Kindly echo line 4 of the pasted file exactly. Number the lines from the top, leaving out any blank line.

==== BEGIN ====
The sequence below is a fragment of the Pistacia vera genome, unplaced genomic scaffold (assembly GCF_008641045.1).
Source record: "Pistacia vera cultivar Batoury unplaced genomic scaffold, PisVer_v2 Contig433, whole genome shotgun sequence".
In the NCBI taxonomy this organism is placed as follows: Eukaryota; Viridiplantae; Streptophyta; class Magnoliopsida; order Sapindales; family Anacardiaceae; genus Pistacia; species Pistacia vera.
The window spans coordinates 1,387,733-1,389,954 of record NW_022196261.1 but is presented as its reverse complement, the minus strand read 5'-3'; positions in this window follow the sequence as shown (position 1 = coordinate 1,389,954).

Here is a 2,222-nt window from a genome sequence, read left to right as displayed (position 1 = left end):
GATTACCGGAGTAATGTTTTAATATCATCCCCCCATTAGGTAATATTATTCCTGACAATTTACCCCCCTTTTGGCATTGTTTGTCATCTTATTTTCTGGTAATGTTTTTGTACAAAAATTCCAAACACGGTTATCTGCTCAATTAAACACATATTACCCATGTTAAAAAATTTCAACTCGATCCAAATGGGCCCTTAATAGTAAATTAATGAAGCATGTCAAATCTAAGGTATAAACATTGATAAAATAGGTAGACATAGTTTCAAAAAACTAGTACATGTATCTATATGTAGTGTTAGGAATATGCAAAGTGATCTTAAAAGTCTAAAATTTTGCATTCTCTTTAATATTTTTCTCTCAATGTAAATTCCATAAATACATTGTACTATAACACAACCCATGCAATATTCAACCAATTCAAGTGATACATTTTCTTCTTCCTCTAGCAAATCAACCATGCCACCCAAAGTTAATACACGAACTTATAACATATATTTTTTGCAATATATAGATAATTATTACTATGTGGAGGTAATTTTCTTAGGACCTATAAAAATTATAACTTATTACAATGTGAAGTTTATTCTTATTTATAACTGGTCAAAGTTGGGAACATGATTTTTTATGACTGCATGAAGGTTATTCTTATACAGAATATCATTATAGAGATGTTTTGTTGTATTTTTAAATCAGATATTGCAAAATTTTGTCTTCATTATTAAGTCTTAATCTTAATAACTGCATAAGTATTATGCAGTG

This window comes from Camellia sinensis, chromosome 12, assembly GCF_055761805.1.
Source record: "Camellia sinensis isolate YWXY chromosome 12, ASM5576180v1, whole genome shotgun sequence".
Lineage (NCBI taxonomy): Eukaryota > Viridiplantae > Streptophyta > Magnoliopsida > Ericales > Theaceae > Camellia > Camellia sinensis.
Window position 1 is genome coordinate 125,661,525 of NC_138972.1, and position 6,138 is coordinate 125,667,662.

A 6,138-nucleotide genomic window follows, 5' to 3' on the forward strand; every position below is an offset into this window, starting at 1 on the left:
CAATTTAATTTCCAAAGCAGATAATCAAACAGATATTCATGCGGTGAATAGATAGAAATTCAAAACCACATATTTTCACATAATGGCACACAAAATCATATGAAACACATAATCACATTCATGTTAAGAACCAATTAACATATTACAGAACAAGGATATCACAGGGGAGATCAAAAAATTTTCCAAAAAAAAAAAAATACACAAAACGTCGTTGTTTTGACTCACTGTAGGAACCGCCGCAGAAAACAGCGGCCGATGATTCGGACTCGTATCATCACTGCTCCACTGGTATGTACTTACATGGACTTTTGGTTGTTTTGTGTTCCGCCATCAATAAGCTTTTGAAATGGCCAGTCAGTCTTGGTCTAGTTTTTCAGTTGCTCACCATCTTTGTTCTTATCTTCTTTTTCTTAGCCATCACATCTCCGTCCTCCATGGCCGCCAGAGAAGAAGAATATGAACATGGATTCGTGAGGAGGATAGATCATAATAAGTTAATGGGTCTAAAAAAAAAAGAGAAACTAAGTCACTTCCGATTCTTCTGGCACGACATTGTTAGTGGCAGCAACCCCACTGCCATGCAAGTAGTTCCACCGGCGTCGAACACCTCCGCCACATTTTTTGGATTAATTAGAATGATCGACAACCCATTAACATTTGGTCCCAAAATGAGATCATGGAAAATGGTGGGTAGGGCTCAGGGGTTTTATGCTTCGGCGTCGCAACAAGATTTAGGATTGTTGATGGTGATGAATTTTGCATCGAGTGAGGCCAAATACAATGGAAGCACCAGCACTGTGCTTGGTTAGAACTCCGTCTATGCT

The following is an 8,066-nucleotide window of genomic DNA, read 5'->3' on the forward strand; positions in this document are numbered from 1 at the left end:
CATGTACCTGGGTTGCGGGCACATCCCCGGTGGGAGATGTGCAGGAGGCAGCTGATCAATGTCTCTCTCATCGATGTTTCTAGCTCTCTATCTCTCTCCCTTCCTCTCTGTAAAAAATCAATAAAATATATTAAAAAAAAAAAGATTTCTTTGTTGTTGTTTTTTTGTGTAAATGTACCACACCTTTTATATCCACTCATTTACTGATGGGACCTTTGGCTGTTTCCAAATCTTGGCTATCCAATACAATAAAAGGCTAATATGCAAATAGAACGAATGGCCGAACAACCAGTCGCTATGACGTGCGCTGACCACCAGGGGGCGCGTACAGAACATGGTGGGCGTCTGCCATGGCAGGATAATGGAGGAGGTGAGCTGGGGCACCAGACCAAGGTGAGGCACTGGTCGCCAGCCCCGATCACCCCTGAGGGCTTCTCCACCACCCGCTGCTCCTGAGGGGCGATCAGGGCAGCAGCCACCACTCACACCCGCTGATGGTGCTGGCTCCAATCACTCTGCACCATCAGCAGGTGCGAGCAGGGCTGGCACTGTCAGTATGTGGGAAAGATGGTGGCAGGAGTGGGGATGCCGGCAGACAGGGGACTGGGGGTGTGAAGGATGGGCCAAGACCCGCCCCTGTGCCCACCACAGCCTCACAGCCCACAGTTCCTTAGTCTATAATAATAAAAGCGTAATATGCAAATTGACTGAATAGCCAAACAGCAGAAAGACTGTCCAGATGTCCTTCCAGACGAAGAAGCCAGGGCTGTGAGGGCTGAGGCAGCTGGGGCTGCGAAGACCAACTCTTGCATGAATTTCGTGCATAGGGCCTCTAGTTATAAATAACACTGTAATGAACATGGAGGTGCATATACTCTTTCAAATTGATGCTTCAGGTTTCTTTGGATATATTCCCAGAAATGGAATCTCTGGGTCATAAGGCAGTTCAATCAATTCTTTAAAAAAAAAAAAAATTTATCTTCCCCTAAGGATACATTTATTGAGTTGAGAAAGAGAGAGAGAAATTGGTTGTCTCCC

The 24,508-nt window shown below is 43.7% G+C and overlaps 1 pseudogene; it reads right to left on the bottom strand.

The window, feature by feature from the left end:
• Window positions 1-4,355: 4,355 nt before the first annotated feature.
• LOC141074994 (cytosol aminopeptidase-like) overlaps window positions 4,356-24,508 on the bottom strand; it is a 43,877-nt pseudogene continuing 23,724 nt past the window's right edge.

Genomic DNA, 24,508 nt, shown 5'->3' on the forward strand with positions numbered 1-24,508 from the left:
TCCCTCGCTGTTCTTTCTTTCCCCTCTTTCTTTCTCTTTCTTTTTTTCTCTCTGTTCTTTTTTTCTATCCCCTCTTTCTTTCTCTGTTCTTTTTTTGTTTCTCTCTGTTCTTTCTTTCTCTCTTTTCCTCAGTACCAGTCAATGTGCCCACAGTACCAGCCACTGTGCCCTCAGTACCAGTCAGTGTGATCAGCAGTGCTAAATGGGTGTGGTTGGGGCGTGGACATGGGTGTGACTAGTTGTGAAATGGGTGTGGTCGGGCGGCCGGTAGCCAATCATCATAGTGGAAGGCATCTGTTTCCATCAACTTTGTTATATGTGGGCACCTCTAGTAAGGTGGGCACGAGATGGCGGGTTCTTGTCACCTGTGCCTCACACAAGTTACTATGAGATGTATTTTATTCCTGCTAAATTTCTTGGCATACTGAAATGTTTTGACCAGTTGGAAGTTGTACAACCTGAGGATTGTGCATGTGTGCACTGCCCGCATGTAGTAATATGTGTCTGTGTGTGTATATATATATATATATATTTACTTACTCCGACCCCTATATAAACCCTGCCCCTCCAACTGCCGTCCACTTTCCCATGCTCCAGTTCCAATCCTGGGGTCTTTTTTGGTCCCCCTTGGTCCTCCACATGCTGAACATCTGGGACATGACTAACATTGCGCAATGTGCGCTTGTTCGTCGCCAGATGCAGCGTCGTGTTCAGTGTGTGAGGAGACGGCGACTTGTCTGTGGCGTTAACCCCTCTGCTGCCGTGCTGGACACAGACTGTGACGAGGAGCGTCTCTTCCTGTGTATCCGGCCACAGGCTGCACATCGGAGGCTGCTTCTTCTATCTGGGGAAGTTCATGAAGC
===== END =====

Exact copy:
The window spans coordinates 1,387,733-1,389,954 of record NW_022196261.1 but is presented as its reverse complement, the minus strand read 5'-3'; positions in this window follow the sequence as shown (position 1 = coordinate 1,389,954).